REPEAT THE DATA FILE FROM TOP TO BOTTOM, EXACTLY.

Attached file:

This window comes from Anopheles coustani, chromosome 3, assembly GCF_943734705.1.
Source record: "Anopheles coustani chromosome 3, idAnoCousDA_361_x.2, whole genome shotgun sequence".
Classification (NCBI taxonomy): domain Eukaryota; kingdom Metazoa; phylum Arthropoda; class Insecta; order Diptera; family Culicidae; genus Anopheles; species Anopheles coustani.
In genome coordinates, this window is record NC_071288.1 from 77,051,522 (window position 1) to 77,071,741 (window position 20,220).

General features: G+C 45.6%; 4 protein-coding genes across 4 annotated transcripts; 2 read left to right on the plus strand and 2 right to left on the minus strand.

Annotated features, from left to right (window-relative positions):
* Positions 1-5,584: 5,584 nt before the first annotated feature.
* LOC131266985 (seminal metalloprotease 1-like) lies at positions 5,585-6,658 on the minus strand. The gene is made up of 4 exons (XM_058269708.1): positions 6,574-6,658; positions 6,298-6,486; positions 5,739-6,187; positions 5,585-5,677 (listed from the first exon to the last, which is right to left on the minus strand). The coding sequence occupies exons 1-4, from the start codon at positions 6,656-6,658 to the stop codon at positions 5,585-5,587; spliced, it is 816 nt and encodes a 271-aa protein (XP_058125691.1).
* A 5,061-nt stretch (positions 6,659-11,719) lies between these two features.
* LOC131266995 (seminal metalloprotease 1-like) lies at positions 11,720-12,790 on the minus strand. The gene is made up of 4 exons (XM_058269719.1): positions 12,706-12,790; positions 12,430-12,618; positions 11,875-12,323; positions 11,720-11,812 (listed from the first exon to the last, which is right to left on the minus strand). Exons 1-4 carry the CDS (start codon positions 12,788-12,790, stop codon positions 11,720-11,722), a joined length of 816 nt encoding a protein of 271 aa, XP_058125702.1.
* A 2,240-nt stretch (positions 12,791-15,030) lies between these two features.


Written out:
This window comes from Anopheles coustani, chromosome 3, assembly GCF_943734705.1.
Source record: "Anopheles coustani chromosome 3, idAnoCousDA_361_x.2, whole genome shotgun sequence".
Classification (NCBI taxonomy): domain Eukaryota; kingdom Metazoa; phylum Arthropoda; class Insecta; order Diptera; family Culicidae; genus Anopheles; species Anopheles coustani.
In genome coordinates, this window is record NC_071288.1 from 77,051,522 (window position 1) to 77,071,741 (window position 20,220).

General features: G+C 45.6%; 4 protein-coding genes across 4 annotated transcripts; 2 read left to right on the plus strand and 2 right to left on the minus strand.

Annotated features, from left to right (window-relative positions):
* Positions 1-5,584: 5,584 nt before the first annotated feature.
* LOC131266985 (seminal metalloprotease 1-like) lies at positions 5,585-6,658 on the minus strand. The gene is made up of 4 exons (XM_058269708.1): positions 6,574-6,658; positions 6,298-6,486; positions 5,739-6,187; positions 5,585-5,677 (listed from the first exon to the last, which is right to left on the minus strand). The coding sequence occupies exons 1-4, from the start codon at positions 6,656-6,658 to the stop codon at positions 5,585-5,587; spliced, it is 816 nt and encodes a 271-aa protein (XP_058125691.1).
* A 5,061-nt stretch (positions 6,659-11,719) lies between these two features.
* LOC131266995 (seminal metalloprotease 1-like) lies at positions 11,720-12,790 on the minus strand. The gene is made up of 4 exons (XM_058269719.1): positions 12,706-12,790; positions 12,430-12,618; positions 11,875-12,323; positions 11,720-11,812 (listed from the first exon to the last, which is right to left on the minus strand). Exons 1-4 carry the CDS (start codon positions 12,788-12,790, stop codon positions 11,720-11,722), a joined length of 816 nt encoding a protein of 271 aa, XP_058125702.1.
* A 2,240-nt stretch (positions 12,791-15,030) lies between these two features.